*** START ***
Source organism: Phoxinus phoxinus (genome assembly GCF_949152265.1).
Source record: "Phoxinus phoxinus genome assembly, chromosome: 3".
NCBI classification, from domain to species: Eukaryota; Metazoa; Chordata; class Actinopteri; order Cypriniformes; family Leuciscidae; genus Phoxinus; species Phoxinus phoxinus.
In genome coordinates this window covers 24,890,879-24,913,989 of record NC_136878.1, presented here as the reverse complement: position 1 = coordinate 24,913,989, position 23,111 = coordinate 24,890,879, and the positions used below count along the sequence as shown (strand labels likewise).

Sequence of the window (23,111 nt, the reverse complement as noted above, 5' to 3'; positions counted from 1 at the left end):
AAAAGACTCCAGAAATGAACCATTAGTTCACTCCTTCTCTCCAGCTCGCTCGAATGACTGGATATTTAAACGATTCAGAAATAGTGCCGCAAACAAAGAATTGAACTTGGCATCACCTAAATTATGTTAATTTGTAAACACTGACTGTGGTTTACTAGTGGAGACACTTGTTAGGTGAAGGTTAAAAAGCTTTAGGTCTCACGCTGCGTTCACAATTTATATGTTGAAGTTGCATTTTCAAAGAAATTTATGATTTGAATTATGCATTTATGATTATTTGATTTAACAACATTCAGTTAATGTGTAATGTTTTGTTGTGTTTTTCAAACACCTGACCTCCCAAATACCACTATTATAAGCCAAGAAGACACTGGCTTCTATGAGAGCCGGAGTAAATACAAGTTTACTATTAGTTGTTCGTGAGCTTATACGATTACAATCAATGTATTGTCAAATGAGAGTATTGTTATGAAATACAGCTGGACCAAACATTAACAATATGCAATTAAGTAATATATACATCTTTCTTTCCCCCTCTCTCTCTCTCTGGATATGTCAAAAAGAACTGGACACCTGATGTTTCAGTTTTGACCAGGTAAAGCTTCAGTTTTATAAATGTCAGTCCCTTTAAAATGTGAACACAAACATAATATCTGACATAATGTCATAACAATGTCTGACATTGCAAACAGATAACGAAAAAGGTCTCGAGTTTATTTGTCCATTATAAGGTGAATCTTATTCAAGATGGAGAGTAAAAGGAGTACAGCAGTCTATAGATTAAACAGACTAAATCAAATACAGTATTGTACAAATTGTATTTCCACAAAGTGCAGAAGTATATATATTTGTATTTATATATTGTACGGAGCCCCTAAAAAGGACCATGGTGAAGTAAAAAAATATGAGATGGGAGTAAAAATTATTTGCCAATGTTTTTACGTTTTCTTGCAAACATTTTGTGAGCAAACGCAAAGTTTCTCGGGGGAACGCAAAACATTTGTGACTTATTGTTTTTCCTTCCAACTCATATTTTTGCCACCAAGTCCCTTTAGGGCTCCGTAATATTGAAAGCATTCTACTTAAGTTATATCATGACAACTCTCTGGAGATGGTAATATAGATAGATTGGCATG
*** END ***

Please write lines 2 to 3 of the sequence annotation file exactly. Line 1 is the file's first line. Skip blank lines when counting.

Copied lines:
Source record: "Phoxinus phoxinus genome assembly, chromosome: 3".
NCBI classification, from domain to species: Eukaryota; Metazoa; Chordata; class Actinopteri; order Cypriniformes; family Leuciscidae; genus Phoxinus; species Phoxinus phoxinus.